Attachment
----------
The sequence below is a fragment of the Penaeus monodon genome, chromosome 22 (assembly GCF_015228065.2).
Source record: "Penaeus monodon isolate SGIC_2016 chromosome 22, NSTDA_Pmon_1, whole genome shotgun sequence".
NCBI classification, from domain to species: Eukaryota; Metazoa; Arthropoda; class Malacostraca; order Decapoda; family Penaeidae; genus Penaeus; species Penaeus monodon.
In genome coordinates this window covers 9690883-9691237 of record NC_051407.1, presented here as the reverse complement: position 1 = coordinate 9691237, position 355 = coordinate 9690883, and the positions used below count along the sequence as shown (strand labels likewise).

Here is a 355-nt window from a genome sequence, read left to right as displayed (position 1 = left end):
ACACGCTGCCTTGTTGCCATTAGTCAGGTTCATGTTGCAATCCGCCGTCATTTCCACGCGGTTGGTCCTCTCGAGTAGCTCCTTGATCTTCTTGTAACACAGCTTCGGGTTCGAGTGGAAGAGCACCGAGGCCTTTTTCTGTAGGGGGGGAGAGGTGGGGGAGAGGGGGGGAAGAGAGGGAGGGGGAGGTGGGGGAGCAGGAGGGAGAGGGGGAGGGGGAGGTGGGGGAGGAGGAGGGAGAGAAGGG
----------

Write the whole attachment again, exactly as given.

The sequence below is a fragment of the Penaeus monodon genome, chromosome 22 (assembly GCF_015228065.2).
Source record: "Penaeus monodon isolate SGIC_2016 chromosome 22, NSTDA_Pmon_1, whole genome shotgun sequence".
NCBI classification, from domain to species: Eukaryota; Metazoa; Arthropoda; class Malacostraca; order Decapoda; family Penaeidae; genus Penaeus; species Penaeus monodon.
In genome coordinates this window covers 9690883-9691237 of record NC_051407.1, presented here as the reverse complement: position 1 = coordinate 9691237, position 355 = coordinate 9690883, and the positions used below count along the sequence as shown (strand labels likewise).

Here is a 355-nt window from a genome sequence, read left to right as displayed (position 1 = left end):
ACACGCTGCCTTGTTGCCATTAGTCAGGTTCATGTTGCAATCCGCCGTCATTTCCACGCGGTTGGTCCTCTCGAGTAGCTCCTTGATCTTCTTGTAACACAGCTTCGGGTTCGAGTGGAAGAGCACCGAGGCCTTTTTCTGTAGGGGGGGAGAGGTGGGGGAGAGGGGGGGAAGAGAGGGAGGGGGAGGTGGGGGAGCAGGAGGGAGAGGGGGAGGGGGAGGTGGGGGAGGAGGAGGGAGAGAAGGG